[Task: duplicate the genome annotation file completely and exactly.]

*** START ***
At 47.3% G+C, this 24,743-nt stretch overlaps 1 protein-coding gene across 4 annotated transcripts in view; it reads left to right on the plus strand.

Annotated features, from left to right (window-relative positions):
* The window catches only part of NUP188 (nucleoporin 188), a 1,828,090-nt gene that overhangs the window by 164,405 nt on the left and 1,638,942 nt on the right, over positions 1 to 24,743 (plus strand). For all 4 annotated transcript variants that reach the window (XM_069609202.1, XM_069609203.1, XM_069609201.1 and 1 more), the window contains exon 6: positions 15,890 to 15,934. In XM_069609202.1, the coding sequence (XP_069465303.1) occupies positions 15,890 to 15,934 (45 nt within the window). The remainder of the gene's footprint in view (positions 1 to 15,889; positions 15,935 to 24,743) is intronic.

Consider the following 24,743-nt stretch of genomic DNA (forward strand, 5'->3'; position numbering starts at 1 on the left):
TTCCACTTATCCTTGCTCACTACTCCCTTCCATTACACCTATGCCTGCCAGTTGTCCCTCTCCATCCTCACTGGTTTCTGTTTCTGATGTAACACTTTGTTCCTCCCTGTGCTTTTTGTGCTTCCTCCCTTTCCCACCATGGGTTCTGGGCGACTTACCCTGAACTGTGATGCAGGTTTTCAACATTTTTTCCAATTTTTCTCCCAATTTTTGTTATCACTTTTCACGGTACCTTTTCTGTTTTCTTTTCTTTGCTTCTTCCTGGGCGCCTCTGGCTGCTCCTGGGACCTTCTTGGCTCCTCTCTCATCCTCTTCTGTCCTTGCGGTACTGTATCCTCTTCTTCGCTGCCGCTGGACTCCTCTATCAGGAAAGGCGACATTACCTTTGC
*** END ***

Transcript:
At 47.3% G+C, this 24,743-nt stretch overlaps 1 protein-coding gene across 4 annotated transcripts in view; it reads left to right on the plus strand.

Annotated features, from left to right (window-relative positions):
* The window catches only part of NUP188 (nucleoporin 188), a 1,828,090-nt gene that overhangs the window by 164,405 nt on the left and 1,638,942 nt on the right, over positions 1 to 24,743 (plus strand). For all 4 annotated transcript variants that reach the window (XM_069609202.1, XM_069609203.1, XM_069609201.1 and 1 more), the window contains exon 6: positions 15,890 to 15,934. In XM_069609202.1, the coding sequence (XP_069465303.1) occupies positions 15,890 to 15,934 (45 nt within the window). The remainder of the gene's footprint in view (positions 1 to 15,889; positions 15,935 to 24,743) is intronic.

Consider the following 24,743-nt stretch of genomic DNA (forward strand, 5'->3'; position numbering starts at 1 on the left):
TTCCACTTATCCTTGCTCACTACTCCCTTCCATTACACCTATGCCTGCCAGTTGTCCCTCTCCATCCTCACTGGTTTCTGTTTCTGATGTAACACTTTGTTCCTCCCTGTGCTTTTTGTGCTTCCTCCCTTTCCCACCATGGGTTCTGGGCGACTTACCCTGAACTGTGATGCAGGTTTTCAACATTTTTTCCAATTTTTCTCCCAATTTTTGTTATCACTTTTCACGGTACCTTTTCTGTTTTCTTTTCTTTGCTTCTTCCTGGGCGCCTCTGGCTGCTCCTGGGACCTTCTTGGCTCCTCTCTCATCCTCTTCTGTCCTTGCGGTACTGTATCCTCTTCTTCGCTGCCGCTGGACTCCTCTATCAGGAAAGGCGACATTACCTTTGC